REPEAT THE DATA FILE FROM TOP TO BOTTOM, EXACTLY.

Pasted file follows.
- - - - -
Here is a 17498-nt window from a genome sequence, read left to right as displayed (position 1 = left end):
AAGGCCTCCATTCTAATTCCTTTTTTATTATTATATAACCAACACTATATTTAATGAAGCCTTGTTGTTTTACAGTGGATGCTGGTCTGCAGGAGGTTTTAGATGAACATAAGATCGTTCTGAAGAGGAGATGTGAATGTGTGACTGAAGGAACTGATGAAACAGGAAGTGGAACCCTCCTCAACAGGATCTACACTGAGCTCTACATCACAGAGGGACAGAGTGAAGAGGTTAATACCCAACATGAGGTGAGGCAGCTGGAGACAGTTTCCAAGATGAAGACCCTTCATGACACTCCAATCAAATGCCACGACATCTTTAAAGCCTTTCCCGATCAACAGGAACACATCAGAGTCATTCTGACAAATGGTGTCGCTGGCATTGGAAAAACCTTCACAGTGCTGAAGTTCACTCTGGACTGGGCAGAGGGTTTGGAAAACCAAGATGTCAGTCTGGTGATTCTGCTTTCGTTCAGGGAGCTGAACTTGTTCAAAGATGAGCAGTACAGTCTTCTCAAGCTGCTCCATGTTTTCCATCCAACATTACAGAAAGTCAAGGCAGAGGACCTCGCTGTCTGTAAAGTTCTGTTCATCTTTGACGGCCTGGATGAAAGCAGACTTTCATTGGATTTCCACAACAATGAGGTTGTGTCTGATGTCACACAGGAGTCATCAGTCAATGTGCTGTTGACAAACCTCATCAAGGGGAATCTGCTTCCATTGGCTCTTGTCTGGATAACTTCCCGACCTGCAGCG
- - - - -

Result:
Here is a 17498-nt window from a genome sequence, read left to right as displayed (position 1 = left end):
AAGGCCTCCATTCTAATTCCTTTTTTATTATTATATAACCAACACTATATTTAATGAAGCCTTGTTGTTTTACAGTGGATGCTGGTCTGCAGGAGGTTTTAGATGAACATAAGATCGTTCTGAAGAGGAGATGTGAATGTGTGACTGAAGGAACTGATGAAACAGGAAGTGGAACCCTCCTCAACAGGATCTACACTGAGCTCTACATCACAGAGGGACAGAGTGAAGAGGTTAATACCCAACATGAGGTGAGGCAGCTGGAGACAGTTTCCAAGATGAAGACCCTTCATGACACTCCAATCAAATGCCACGACATCTTTAAAGCCTTTCCCGATCAACAGGAACACATCAGAGTCATTCTGACAAATGGTGTCGCTGGCATTGGAAAAACCTTCACAGTGCTGAAGTTCACTCTGGACTGGGCAGAGGGTTTGGAAAACCAAGATGTCAGTCTGGTGATTCTGCTTTCGTTCAGGGAGCTGAACTTGTTCAAAGATGAGCAGTACAGTCTTCTCAAGCTGCTCCATGTTTTCCATCCAACATTACAGAAAGTCAAGGCAGAGGACCTCGCTGTCTGTAAAGTTCTGTTCATCTTTGACGGCCTGGATGAAAGCAGACTTTCATTGGATTTCCACAACAATGAGGTTGTGTCTGATGTCACACAGGAGTCATCAGTCAATGTGCTGTTGACAAACCTCATCAAGGGGAATCTGCTTCCATTGGCTCTTGTCTGGATAACTTCCCGACCTGCAGCG